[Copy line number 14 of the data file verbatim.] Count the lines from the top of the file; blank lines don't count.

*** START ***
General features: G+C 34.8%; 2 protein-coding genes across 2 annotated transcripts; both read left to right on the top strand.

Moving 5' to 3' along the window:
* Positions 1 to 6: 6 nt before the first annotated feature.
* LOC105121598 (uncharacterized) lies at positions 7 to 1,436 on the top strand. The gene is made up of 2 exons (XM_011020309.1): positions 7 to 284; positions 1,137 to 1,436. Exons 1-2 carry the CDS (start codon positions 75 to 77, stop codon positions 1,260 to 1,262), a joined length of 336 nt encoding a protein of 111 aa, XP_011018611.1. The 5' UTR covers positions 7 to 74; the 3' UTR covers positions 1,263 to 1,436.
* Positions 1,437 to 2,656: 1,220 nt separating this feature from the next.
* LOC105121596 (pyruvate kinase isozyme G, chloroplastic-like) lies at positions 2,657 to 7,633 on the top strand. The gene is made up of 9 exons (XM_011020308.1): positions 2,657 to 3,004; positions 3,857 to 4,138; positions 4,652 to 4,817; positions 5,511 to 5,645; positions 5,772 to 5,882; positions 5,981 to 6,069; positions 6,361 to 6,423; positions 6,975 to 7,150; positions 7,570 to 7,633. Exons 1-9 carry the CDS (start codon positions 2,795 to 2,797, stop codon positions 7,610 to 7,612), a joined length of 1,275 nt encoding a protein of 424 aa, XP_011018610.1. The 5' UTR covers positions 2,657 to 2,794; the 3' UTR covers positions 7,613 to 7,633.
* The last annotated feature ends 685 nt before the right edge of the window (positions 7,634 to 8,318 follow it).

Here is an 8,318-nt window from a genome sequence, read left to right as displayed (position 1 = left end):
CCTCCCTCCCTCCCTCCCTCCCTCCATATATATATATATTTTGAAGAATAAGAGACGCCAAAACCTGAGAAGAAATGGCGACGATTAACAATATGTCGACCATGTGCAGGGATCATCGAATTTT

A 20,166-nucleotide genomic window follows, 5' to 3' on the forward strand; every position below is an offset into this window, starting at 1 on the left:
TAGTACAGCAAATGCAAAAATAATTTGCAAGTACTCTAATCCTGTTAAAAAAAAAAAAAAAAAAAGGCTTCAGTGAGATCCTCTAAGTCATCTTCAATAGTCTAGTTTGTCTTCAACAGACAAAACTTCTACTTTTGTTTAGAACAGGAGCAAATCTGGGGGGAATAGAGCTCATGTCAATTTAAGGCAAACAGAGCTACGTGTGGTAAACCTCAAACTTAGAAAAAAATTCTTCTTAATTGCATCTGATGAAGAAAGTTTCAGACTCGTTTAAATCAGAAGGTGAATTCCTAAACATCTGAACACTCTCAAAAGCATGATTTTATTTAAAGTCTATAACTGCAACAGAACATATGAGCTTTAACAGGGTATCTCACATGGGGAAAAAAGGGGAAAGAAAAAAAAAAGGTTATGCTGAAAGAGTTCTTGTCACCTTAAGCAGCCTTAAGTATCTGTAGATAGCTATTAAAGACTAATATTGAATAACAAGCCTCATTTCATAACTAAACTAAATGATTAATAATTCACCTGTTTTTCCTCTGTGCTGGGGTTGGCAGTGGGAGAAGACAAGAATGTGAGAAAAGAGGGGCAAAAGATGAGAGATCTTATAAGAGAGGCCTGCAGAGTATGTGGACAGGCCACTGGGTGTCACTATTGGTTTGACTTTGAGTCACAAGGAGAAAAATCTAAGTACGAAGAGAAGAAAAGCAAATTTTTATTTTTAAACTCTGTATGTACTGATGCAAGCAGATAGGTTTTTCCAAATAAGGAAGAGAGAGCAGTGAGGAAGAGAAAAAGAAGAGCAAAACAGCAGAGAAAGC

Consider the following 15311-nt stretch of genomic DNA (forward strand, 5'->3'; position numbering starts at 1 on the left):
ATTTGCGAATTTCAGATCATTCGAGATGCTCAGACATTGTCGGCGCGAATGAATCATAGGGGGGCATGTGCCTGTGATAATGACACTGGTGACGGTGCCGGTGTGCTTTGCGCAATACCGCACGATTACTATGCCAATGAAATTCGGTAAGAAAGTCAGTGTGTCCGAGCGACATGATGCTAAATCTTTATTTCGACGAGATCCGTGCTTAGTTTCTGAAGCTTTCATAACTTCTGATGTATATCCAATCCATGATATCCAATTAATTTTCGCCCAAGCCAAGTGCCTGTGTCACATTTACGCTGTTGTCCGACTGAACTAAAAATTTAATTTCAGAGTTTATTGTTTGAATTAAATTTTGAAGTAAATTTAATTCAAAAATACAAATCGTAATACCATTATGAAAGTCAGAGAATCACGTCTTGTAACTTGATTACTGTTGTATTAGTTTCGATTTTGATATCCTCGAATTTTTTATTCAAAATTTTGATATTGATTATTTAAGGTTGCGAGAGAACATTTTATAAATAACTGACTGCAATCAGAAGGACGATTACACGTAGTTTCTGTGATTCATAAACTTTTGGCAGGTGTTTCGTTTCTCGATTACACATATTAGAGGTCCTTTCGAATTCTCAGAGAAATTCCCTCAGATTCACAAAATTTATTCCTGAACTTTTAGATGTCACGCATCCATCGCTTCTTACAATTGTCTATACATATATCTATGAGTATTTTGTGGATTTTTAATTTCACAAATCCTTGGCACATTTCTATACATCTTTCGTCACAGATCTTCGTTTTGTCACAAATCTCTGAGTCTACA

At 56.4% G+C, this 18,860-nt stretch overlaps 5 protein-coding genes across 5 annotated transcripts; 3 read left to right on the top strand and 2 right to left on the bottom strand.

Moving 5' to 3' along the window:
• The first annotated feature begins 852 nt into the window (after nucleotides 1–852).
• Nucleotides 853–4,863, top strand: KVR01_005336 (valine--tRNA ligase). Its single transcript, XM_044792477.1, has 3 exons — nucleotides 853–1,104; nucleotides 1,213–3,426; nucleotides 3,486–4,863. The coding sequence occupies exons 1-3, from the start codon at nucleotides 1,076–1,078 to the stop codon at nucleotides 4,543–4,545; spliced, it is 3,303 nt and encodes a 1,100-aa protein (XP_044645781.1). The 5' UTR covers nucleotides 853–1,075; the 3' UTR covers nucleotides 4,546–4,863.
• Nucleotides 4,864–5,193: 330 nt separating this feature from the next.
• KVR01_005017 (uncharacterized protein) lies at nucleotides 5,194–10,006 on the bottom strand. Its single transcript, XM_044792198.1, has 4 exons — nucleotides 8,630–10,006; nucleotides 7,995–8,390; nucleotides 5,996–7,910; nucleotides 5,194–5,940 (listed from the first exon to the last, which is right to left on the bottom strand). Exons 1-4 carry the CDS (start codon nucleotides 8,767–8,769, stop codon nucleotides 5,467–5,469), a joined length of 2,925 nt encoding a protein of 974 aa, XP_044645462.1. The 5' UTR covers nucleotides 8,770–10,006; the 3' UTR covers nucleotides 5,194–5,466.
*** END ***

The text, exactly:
At 56.4% G+C, this 18,860-nt stretch overlaps 5 protein-coding genes across 5 annotated transcripts; 3 read left to right on the top strand and 2 right to left on the bottom strand.